Secondhand smoke and reduced EM visits

Research studies on wood smoke and other air pollution.

Secondhand smoke and reduced EM visits

Postby Wilberforce » Fri Dec 30, 2016 10:00 am

http://www.annallergy.org/article/S1081-1206(16)31165-6/abstract

Indoor tobacco legislation is associated with fewer emergency department visits for asthma exacerbation in children

These data were presented in abstract form at the Annual Scientific Meeting of the American Academy of Allergy, Asthma, and Immunology; Houston, Texas; February 22, 2015.
Ciaccio, et al
DOI: http://dx.doi.org/10.1016/j.anai.2016.10.005

Abstract

Background
During the past 3 decades, numerous cities and states have adopted laws that ban smoking in public indoor spaces. The rationale for these policies has been to protect nonsmokers from the adverse health effects of secondhand smoke.

Objective
To determine whether the implementation of indoor smoking legislation is associated with a decrease in emergency department visits for asthma in children.

Methods
This retrospective analysis used a natural experiment to estimate the impact of clean indoor air legislation on the rate of emergency department admissions for asthma exacerbation in children. Data were obtained from the Pediatric Health Information System. A Poisson regression was used for analyses and controlled for age, sex, race, payer source, seasonality, and secular trends.

Results
Asthma emergency department visits were captured from 20 hospitals in 14 different states plus the District of Columbia from July 2000 to January 2014 (n = 335,588). Indoor smoking legislation, pooled across all cities, was associated with a decreased rate of severe asthma exacerbation (adjusted rate ratio 0.83, 95% confidence interval 0.82–0.85, P < .0001).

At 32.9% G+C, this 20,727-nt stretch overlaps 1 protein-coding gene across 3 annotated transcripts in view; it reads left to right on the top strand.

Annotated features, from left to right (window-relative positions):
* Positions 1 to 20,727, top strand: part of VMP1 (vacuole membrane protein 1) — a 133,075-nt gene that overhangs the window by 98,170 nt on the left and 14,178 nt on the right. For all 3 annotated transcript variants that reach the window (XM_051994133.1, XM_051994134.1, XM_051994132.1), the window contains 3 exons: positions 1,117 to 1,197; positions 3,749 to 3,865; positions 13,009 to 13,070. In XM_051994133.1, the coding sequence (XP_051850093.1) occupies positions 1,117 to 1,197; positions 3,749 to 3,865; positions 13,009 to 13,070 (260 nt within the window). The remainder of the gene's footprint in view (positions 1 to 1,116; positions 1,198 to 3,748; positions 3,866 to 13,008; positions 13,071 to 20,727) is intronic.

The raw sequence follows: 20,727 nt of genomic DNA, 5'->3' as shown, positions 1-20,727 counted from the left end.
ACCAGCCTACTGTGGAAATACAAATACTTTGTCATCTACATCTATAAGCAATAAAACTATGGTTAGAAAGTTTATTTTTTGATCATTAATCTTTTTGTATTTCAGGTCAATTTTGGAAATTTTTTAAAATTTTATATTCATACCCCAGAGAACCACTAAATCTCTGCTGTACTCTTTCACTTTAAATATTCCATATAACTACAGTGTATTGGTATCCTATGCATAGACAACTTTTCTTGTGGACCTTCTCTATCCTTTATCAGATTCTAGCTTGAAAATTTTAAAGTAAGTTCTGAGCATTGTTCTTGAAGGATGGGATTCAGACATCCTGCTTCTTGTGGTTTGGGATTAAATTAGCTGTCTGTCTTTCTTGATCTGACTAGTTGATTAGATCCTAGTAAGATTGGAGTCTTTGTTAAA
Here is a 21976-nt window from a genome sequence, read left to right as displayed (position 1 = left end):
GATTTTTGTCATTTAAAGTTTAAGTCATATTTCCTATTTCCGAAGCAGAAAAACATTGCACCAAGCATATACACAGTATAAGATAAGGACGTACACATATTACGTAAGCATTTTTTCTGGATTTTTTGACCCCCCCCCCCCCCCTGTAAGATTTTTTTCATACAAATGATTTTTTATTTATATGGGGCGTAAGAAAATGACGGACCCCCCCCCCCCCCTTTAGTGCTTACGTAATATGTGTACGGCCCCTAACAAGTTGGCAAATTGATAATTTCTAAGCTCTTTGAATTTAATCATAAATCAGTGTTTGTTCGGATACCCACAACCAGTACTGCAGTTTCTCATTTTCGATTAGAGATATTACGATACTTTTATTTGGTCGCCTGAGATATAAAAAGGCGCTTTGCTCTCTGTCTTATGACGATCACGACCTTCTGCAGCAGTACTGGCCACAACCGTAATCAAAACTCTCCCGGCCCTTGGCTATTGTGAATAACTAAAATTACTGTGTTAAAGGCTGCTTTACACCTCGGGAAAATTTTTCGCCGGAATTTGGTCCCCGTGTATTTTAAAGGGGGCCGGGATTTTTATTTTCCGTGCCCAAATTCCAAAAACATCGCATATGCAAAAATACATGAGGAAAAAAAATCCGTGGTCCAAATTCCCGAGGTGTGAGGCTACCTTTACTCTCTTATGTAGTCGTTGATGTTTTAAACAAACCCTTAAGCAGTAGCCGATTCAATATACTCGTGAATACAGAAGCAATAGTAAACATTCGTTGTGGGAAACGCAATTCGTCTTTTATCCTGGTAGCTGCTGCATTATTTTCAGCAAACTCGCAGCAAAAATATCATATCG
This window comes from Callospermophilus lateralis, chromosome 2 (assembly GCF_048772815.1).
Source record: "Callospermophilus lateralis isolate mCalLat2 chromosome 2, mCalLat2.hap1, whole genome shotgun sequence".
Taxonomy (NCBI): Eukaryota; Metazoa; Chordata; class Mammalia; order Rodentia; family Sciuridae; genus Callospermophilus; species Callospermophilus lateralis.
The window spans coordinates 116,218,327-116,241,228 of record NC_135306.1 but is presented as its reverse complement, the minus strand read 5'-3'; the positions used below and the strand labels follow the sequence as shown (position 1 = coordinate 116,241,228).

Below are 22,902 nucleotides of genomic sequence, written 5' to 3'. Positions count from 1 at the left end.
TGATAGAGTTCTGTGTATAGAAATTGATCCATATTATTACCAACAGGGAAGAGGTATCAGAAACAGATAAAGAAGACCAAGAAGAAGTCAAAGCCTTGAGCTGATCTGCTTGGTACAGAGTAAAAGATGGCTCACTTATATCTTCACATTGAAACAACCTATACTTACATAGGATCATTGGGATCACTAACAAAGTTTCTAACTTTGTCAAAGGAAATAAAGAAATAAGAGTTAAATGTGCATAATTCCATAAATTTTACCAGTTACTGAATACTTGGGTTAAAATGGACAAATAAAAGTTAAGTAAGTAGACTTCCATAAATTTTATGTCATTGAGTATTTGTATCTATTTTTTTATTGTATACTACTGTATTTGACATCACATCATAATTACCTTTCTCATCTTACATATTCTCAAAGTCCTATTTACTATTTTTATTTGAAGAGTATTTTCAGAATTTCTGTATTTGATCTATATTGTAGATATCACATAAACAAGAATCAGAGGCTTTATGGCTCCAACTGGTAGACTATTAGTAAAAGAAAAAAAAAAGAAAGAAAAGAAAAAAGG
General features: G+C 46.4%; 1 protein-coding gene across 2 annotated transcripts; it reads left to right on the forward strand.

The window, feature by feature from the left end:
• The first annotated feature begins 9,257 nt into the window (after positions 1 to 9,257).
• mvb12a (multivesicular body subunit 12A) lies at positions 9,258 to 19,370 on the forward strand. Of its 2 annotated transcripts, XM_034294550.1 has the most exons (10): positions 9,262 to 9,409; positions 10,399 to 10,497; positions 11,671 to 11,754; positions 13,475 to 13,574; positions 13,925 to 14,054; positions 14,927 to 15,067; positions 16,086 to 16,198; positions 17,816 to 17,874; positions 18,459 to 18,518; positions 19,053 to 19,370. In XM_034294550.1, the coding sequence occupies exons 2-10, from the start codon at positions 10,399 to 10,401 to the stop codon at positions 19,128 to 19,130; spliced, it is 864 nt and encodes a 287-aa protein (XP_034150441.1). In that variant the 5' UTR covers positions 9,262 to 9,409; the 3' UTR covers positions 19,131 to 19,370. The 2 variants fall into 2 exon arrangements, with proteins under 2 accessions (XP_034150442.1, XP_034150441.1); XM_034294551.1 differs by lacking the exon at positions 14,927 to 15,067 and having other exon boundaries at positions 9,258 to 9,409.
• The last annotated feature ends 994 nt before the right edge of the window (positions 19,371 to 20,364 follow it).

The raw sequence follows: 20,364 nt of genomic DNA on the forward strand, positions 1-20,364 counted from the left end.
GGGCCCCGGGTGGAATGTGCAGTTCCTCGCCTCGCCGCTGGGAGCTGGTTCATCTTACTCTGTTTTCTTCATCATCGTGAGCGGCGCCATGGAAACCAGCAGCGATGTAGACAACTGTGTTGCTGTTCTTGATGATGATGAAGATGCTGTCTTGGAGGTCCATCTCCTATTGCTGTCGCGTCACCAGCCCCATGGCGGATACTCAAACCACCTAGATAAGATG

Conclusion
Indoor tobacco legislation is associated with a decrease in emergency department visits for asthma exacerbation. Such legislation should be considered in localities that remain without this legislation to protect the respiratory health of their children.


• The Surgeon General has determined that there is no safe level of exposure to ambient smoke!

• If you smell even a subtle odor of smoke, you are being exposed to poisonous and carcinogenic chemical compounds!

• Even a brief exposure to smoke raises blood pressure, (no matter what your state of health) and can cause blood clotting, stroke, or heart attack in vulnerable people. Even children experience elevated blood pressure when exposed to smoke!

• Since smoke drastically weakens the lungs' immune system, avoiding smoke is one of the best ways to prevent colds, flu, bronchitis, or risk of an even more serious respiratory illness, such as pneumonia or tuberculosis! Does your child have the flu? Chances are they have been exposed to ambient smoke!
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